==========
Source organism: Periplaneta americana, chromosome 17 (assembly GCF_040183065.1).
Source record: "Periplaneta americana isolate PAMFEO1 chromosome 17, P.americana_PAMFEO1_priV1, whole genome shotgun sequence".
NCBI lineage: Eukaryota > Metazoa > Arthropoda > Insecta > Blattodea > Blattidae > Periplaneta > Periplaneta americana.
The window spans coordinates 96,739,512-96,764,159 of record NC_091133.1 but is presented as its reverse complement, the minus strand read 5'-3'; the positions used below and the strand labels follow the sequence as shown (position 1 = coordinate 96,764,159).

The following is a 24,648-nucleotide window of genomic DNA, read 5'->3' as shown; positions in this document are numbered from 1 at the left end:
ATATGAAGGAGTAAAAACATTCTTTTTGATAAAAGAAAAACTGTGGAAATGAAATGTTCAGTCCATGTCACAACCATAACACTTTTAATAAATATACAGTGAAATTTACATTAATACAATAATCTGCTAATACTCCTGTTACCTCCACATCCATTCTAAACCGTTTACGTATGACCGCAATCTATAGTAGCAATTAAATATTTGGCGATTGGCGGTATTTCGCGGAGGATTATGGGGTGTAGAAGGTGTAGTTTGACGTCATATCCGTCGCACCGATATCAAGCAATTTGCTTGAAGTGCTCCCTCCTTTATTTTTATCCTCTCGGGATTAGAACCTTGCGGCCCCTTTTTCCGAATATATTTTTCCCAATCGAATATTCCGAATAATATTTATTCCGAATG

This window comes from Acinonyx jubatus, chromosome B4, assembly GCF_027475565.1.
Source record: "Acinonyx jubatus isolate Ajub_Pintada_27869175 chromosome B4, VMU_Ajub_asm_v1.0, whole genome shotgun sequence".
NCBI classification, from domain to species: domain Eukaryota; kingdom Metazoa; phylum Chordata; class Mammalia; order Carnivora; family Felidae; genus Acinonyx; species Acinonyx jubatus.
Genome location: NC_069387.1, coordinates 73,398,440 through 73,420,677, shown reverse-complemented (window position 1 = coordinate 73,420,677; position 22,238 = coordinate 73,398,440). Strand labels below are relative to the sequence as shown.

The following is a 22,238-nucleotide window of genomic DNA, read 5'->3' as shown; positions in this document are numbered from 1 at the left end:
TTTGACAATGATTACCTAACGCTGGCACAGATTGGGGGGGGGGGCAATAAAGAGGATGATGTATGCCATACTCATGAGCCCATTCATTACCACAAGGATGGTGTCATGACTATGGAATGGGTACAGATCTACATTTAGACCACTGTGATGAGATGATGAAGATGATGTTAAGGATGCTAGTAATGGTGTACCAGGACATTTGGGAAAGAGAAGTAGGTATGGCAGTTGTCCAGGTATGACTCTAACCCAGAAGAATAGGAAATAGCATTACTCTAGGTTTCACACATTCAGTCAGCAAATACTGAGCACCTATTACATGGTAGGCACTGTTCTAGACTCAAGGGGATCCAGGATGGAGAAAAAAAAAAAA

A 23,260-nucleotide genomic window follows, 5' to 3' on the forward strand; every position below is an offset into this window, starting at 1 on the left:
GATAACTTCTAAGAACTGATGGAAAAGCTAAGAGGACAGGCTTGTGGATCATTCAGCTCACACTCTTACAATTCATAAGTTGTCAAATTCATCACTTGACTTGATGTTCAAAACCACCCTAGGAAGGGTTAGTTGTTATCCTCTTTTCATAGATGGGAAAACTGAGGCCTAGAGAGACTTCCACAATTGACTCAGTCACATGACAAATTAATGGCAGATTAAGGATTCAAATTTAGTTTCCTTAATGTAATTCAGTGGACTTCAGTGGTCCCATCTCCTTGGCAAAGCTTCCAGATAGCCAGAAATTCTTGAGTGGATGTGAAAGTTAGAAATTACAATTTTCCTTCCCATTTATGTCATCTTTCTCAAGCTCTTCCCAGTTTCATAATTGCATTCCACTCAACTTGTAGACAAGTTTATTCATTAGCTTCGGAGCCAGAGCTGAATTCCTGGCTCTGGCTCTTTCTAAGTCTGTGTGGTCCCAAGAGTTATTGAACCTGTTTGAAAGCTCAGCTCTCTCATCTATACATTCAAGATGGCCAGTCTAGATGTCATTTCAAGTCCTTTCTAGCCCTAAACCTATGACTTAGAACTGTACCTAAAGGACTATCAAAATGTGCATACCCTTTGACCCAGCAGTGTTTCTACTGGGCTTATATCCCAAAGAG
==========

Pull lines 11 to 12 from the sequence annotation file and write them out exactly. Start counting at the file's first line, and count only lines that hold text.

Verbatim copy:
The following is a 22,238-nucleotide window of genomic DNA, read 5'->3' as shown; positions in this document are numbered from 1 at the left end:
TTTGACAATGATTACCTAACGCTGGCACAGATTGGGGGGGGGGGCAATAAAGAGGATGATGTATGCCATACTCATGAGCCCATTCATTACCACAAGGATGGTGTCATGACTATGGAATGGGTACAGATCTACATTTAGACCACTGTGATGAGATGATGAAGATGATGTTAAGGATGCTAGTAATGGTGTACCAGGACATTTGGGAAAGAGAAGTAGGTATGGCAGTTGTCCAGGTATGACTCTAACCCAGAAGAATAGGAAATAGCATTACTCTAGGTTTCACACATTCAGTCAGCAAATACTGAGCACCTATTACATGGTAGGCACTGTTCTAGACTCAAGGGGATCCAGGATGGAGAAAAAAAAAAAA